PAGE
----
Sponsored by: Archaeological Institute of America
After being occupied for a century, the indigenous Italic settlement at Vagnari in Apulia, like other settlements in the region, was deserted in the 3rd century B.C.E. as a result of the Roman conquest of southern Italy. A century later, a new Roman rural settlement in private hands was established on the Vagnari plateau. Ownership changed again here in the early 1st century C.E. when the Roman emperor established his own agricultural estate with a diverse economic basis, ranging from cereal crop cultivation and viticulture to industrial production. Imperial properties in Italy have been studied primarily through historical texts and epigraphic evidence. On the basis of excavations by the University of Sheffield, the lecture considers how archaeology at Vagnari offers a fresh perspective on profound changes in social and political circumstances, population mobility, and economic regimes in the context of Roman imperial ownership.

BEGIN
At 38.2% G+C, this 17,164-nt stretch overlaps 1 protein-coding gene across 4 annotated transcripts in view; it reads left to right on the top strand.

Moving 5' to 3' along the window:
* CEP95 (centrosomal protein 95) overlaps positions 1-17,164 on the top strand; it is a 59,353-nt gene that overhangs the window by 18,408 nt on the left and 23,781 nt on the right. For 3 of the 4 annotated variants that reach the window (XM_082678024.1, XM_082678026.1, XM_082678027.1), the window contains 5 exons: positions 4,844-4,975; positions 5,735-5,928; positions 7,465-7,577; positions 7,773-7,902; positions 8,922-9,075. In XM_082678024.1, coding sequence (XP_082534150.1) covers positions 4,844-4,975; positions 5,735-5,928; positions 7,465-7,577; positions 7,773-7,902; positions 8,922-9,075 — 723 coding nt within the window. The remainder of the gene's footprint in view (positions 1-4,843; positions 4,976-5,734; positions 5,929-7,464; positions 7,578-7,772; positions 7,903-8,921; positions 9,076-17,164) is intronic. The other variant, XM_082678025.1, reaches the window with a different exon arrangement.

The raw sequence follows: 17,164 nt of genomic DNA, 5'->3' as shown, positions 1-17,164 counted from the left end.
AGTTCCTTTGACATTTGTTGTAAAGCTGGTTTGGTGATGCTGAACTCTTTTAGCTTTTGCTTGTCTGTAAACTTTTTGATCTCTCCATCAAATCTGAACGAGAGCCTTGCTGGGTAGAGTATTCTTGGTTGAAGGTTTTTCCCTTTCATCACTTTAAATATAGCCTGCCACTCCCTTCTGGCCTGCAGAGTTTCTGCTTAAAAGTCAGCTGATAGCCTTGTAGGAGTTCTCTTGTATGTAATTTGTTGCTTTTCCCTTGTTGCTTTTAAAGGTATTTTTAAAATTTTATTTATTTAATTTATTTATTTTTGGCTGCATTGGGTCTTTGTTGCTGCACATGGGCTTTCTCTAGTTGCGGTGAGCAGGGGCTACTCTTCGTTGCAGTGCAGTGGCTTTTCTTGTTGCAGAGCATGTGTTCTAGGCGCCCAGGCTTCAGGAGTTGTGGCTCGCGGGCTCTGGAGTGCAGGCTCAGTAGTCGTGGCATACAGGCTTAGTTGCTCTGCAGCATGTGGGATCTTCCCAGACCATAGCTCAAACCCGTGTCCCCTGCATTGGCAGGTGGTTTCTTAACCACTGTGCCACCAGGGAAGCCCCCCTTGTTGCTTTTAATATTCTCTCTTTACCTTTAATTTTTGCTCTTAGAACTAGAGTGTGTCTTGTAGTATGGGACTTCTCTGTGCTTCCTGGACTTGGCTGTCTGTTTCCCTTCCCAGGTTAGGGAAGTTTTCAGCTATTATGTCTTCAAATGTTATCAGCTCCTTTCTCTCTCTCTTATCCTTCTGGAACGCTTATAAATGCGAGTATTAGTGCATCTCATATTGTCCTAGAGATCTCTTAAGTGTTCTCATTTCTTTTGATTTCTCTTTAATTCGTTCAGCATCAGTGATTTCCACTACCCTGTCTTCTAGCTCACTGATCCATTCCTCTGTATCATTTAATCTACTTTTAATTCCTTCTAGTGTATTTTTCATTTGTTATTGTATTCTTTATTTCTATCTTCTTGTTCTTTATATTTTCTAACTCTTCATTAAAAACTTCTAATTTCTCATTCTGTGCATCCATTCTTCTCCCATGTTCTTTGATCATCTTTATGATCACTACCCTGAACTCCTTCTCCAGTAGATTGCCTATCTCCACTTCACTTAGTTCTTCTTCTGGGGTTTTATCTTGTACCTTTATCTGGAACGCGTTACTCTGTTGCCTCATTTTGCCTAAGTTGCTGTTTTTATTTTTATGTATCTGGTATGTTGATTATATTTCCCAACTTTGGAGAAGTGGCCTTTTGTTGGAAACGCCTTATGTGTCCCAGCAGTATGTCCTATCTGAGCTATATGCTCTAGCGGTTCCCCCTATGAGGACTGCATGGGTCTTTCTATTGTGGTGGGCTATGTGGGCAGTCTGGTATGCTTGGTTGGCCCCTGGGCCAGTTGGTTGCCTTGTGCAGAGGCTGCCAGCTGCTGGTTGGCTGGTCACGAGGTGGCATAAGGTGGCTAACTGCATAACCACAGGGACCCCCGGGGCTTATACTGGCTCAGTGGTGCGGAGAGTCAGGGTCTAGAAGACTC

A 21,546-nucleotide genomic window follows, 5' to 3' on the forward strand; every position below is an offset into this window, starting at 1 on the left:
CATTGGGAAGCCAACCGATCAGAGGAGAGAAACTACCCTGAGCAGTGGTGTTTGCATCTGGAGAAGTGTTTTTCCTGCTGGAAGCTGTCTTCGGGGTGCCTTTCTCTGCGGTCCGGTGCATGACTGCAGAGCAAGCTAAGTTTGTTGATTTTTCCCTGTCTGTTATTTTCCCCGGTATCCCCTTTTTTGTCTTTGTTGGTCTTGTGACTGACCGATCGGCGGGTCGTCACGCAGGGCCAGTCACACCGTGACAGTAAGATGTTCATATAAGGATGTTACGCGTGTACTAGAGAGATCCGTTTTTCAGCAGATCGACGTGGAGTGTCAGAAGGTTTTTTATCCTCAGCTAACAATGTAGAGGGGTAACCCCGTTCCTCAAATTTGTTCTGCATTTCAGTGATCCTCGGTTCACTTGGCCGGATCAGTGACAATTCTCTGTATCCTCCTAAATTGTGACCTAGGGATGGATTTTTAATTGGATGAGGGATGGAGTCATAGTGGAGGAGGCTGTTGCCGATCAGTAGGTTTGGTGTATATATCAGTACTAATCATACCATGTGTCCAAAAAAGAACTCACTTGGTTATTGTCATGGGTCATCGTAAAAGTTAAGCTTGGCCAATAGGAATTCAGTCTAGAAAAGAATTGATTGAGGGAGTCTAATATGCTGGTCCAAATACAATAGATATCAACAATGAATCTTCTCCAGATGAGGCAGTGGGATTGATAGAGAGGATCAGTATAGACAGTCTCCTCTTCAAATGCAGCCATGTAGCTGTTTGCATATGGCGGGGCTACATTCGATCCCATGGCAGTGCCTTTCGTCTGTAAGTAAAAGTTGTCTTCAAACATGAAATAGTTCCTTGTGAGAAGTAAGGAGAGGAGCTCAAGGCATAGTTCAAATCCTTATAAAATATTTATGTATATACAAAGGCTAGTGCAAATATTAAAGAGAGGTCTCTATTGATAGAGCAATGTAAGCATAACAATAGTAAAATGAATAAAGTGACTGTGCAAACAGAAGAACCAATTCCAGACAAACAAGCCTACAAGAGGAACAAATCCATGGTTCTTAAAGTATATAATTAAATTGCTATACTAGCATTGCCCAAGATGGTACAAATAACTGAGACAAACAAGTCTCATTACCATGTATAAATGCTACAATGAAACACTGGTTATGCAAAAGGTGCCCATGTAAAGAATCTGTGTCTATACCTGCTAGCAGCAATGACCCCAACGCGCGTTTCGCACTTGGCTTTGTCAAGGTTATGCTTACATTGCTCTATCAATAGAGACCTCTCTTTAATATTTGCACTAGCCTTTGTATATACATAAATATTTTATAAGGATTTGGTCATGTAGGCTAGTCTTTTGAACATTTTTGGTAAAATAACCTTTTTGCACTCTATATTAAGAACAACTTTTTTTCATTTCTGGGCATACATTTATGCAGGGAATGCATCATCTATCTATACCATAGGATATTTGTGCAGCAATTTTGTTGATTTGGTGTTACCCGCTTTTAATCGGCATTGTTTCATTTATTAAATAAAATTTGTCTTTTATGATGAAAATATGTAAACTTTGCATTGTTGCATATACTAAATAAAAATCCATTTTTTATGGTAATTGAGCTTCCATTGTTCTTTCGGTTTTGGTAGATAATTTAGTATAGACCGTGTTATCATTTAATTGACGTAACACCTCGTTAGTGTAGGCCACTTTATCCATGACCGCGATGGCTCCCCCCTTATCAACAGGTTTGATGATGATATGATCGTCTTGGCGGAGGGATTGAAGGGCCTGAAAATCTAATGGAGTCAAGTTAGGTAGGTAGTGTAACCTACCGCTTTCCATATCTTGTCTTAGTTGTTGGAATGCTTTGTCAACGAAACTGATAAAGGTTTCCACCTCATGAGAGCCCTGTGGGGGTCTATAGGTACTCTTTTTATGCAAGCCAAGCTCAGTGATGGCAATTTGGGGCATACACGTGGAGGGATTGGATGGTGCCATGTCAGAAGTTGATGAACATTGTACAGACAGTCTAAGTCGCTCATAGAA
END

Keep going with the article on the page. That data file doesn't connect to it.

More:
Short bibliography and/or website on lecture topic:
M. Carroll, Vagnari. Is this the winery of Rome’s greatest landowner?, Current World Archaeology 76: 2016, 30-33
M. Carroll, Preliminary Report on the University of Sheffield Excavations in the Vicus of the Roman Imperial Estate at Vagnari, Puglia, 2012-2018, FastiOnline FOLD&R 2019-431 www.fastionline.org/docs/FOLDER-it-2019-431.pdf
T.L. Prowse and M. Carroll (2018), Research at the Roman Imperial Estate at Vagnari, Puglia (Comune di Gravina in Puglia, Provincia di Bari, Regione Puglia), Papers of the British School at Rome 86: 333-337